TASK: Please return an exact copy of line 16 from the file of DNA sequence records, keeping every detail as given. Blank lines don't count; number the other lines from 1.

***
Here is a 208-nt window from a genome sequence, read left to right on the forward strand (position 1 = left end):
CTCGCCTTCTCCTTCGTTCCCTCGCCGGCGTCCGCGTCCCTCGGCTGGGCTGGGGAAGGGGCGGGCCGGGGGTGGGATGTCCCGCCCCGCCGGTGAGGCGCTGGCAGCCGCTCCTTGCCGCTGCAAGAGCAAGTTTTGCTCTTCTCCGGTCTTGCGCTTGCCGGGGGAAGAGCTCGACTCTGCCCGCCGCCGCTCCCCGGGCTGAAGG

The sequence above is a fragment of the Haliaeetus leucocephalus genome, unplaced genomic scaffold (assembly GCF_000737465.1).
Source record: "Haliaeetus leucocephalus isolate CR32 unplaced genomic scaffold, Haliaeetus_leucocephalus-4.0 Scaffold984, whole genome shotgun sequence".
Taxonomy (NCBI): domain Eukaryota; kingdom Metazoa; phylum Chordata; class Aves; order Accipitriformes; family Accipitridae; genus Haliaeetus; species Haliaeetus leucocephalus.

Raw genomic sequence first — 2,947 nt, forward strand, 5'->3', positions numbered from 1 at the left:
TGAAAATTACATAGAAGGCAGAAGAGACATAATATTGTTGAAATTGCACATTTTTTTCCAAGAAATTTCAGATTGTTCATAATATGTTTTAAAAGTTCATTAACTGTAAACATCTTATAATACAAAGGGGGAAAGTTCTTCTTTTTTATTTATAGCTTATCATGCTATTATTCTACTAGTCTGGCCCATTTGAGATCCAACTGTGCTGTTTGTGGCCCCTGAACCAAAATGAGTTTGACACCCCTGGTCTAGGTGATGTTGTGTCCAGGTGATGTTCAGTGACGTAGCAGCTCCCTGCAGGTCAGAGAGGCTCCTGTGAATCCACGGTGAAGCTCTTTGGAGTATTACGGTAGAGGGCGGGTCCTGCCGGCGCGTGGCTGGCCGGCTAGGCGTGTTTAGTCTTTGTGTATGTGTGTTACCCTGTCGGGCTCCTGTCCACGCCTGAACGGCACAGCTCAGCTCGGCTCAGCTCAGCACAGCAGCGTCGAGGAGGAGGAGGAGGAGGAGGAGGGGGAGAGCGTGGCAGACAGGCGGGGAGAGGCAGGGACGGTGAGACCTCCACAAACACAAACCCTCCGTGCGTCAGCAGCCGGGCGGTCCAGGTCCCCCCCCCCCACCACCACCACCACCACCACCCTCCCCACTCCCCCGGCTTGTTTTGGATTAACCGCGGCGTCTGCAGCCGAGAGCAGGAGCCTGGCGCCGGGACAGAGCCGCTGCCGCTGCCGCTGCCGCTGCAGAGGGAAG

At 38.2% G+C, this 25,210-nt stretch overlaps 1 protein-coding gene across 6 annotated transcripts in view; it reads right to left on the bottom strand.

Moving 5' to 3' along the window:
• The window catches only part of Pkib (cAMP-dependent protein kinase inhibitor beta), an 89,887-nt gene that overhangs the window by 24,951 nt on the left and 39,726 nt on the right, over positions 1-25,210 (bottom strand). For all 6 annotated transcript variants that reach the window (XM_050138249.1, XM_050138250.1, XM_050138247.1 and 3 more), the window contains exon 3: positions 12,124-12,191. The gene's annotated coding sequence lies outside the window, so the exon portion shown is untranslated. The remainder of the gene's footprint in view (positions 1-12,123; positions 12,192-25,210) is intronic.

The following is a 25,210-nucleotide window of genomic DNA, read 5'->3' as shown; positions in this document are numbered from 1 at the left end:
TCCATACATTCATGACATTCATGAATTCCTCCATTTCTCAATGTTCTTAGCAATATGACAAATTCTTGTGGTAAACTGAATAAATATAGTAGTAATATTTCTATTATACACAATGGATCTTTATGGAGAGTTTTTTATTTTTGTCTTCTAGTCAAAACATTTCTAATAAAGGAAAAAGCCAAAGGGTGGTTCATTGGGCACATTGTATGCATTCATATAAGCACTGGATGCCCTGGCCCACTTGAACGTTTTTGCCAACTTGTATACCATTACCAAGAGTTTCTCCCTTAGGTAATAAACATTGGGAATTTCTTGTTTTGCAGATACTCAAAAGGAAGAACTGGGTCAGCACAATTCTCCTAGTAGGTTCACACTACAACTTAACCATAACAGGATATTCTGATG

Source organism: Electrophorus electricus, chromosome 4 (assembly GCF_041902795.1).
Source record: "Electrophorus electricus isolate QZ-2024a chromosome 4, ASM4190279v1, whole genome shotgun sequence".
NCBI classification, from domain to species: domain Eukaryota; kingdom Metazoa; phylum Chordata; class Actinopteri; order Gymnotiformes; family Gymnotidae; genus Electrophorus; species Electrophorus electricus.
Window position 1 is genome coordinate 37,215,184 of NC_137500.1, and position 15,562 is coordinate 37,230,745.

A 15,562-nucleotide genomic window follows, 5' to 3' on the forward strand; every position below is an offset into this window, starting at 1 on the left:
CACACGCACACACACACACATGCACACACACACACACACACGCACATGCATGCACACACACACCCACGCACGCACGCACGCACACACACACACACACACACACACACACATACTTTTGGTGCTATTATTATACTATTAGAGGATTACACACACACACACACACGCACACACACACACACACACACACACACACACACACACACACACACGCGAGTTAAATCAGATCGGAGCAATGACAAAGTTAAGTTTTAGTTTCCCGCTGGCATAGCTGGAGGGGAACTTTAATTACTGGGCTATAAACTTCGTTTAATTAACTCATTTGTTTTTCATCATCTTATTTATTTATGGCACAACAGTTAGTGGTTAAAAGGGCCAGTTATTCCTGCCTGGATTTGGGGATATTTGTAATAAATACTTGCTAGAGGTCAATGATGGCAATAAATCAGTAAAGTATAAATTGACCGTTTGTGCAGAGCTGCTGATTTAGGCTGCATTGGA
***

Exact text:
Window position 1 is genome coordinate 37,215,184 of NC_137500.1, and position 15,562 is coordinate 37,230,745.